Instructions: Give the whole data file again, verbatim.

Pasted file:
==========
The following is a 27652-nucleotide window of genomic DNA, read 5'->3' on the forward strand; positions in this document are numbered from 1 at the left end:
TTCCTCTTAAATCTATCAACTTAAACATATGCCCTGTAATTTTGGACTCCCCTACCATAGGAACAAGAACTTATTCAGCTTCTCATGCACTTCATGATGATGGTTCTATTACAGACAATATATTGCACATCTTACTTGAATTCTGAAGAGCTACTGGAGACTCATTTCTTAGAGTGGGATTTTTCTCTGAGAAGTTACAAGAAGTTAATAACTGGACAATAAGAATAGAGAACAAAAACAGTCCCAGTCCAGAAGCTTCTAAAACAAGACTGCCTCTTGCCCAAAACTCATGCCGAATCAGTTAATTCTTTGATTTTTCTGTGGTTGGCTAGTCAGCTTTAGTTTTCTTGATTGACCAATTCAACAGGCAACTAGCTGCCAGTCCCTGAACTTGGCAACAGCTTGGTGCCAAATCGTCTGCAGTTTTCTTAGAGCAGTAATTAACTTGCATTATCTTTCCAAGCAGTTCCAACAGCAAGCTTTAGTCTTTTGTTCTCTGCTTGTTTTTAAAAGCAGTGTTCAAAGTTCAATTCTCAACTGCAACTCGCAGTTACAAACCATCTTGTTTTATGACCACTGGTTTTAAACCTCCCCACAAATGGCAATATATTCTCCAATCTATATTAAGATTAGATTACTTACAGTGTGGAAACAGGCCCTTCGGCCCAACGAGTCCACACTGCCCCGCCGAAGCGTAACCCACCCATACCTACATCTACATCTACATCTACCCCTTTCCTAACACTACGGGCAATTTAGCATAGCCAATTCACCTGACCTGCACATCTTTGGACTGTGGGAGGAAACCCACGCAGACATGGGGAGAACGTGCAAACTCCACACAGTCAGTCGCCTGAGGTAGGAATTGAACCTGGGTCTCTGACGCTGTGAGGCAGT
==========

The following is a 27652-nucleotide window of genomic DNA, read 5'->3' on the forward strand; positions in this document are numbered from 1 at the left end:
TTCCTCTTAAATCTATCAACTTAAACATATGCCCTGTAATTTTGGACTCCCCTACCATAGGAACAAGAACTTATTCAGCTTCTCATGCACTTCATGATGATGGTTCTATTACAGACAATATATTGCACATCTTACTTGAATTCTGAAGAGCTACTGGAGACTCATTTCTTAGAGTGGGATTTTTCTCTGAGAAGTTACAAGAAGTTAATAACTGGACAATAAGAATAGAGAACAAAAACAGTCCCAGTCCAGAAGCTTCTAAAACAAGACTGCCTCTTGCCCAAAACTCATGCCGAATCAGTTAATTCTTTGATTTTTCTGTGGTTGGCTAGTCAGCTTTAGTTTTCTTGATTGACCAATTCAACAGGCAACTAGCTGCCAGTCCCTGAACTTGGCAACAGCTTGGTGCCAAATCGTCTGCAGTTTTCTTAGAGCAGTAATTAACTTGCATTATCTTTCCAAGCAGTTCCAACAGCAAGCTTTAGTCTTTTGTTCTCTGCTTGTTTTTAAAAGCAGTGTTCAAAGTTCAATTCTCAACTGCAACTCGCAGTTACAAACCATCTTGTTTTATGACCACTGGTTTTAAACCTCCCCACAAATGGCAATATATTCTCCAATCTATATTAAGATTAGATTACTTACAGTGTGGAAACAGGCCCTTCGGCCCAACGAGTCCACACTGCCCCGCCGAAGCGTAACCCACCCATACCTACATCTACATCTACATCTACCCCTTTCCTAACACTACGGGCAATTTAGCATAGCCAATTCACCTGACCTGCACATCTTTGGACTGTGGGAGGAAACCCACGCAGACATGGGGAGAACGTGCAAACTCCACACAGTCAGTCGCCTGAGGTAGGAATTGAACCTGGGTCTCTGACGCTGTGAGGCAGT